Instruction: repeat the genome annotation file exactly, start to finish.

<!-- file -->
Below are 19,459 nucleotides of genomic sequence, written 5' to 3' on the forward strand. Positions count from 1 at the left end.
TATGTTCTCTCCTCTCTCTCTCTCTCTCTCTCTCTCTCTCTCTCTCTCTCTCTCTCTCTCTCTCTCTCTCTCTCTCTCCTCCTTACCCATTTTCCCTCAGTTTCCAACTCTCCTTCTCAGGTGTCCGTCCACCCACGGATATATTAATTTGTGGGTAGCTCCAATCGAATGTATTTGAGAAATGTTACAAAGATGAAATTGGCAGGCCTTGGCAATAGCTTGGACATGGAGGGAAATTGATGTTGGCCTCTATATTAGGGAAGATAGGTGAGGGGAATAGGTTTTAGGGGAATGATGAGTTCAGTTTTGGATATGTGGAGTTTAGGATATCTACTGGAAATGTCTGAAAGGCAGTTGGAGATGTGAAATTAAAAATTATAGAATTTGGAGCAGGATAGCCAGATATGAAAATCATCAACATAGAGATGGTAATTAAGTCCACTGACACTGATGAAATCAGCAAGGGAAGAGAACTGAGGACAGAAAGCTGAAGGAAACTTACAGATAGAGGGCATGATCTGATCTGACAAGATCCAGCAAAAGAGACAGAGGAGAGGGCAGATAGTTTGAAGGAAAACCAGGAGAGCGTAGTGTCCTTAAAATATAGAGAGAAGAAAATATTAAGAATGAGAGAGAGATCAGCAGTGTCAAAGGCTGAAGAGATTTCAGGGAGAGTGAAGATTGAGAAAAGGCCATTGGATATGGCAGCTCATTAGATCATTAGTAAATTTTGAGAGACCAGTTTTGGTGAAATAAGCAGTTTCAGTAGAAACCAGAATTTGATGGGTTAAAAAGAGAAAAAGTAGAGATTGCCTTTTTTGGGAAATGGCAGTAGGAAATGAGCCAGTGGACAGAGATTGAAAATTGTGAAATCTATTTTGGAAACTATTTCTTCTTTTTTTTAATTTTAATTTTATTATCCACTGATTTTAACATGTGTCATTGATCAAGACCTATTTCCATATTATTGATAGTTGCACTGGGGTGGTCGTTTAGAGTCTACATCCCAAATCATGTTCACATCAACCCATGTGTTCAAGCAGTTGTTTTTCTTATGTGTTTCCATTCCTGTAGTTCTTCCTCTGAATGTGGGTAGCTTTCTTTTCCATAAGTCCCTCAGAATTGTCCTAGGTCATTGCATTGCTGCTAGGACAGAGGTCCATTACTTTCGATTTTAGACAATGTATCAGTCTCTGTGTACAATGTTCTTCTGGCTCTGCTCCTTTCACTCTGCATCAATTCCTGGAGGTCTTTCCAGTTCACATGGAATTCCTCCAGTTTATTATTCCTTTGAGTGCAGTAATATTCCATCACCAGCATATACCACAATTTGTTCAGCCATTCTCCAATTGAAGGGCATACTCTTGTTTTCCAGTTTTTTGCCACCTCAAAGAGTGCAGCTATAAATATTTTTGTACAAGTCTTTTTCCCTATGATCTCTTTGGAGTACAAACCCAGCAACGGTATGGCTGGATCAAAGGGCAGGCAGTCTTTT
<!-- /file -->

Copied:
Below are 19,459 nucleotides of genomic sequence, written 5' to 3' on the forward strand. Positions count from 1 at the left end.
TATGTTCTCTCCTCTCTCTCTCTCTCTCTCTCTCTCTCTCTCTCTCTCTCTCTCTCTCTCTCTCTCTCTCTCTCTCTCCTCCTTACCCATTTTCCCTCAGTTTCCAACTCTCCTTCTCAGGTGTCCGTCCACCCACGGATATATTAATTTGTGGGTAGCTCCAATCGAATGTATTTGAGAAATGTTACAAAGATGAAATTGGCAGGCCTTGGCAATAGCTTGGACATGGAGGGAAATTGATGTTGGCCTCTATATTAGGGAAGATAGGTGAGGGGAATAGGTTTTAGGGGAATGATGAGTTCAGTTTTGGATATGTGGAGTTTAGGATATCTACTGGAAATGTCTGAAAGGCAGTTGGAGATGTGAAATTAAAAATTATAGAATTTGGAGCAGGATAGCCAGATATGAAAATCATCAACATAGAGATGGTAATTAAGTCCACTGACACTGATGAAATCAGCAAGGGAAGAGAACTGAGGACAGAAAGCTGAAGGAAACTTACAGATAGAGGGCATGATCTGATCTGACAAGATCCAGCAAAAGAGACAGAGGAGAGGGCAGATAGTTTGAAGGAAAACCAGGAGAGCGTAGTGTCCTTAAAATATAGAGAGAAGAAAATATTAAGAATGAGAGAGAGATCAGCAGTGTCAAAGGCTGAAGAGATTTCAGGGAGAGTGAAGATTGAGAAAAGGCCATTGGATATGGCAGCTCATTAGATCATTAGTAAATTTTGAGAGACCAGTTTTGGTGAAATAAGCAGTTTCAGTAGAAACCAGAATTTGATGGGTTAAAAAGAGAAAAAGTAGAGATTGCCTTTTTTGGGAAATGGCAGTAGGAAATGAGCCAGTGGACAGAGATTGAAAATTGTGAAATCTATTTTGGAAACTATTTCTTCTTTTTTTTAATTTTAATTTTATTATCCACTGATTTTAACATGTGTCATTGATCAAGACCTATTTCCATATTATTGATAGTTGCACTGGGGTGGTCGTTTAGAGTCTACATCCCAAATCATGTTCACATCAACCCATGTGTTCAAGCAGTTGTTTTTCTTATGTGTTTCCATTCCTGTAGTTCTTCCTCTGAATGTGGGTAGCTTTCTTTTCCATAAGTCCCTCAGAATTGTCCTAGGTCATTGCATTGCTGCTAGGACAGAGGTCCATTACTTTCGATTTTAGACAATGTATCAGTCTCTGTGTACAATGTTCTTCTGGCTCTGCTCCTTTCACTCTGCATCAATTCCTGGAGGTCTTTCCAGTTCACATGGAATTCCTCCAGTTTATTATTCCTTTGAGTGCAGTAATATTCCATCACCAGCATATACCACAATTTGTTCAGCCATTCTCCAATTGAAGGGCATACTCTTGTTTTCCAGTTTTTTGCCACCTCAAAGAGTGCAGCTATAAATATTTTTGTACAAGTCTTTTTCCCTATGATCTCTTTGGAGTACAAACCCAGCAACGGTATGGCTGGATCAAAGGGCAGGCAGTCTTTT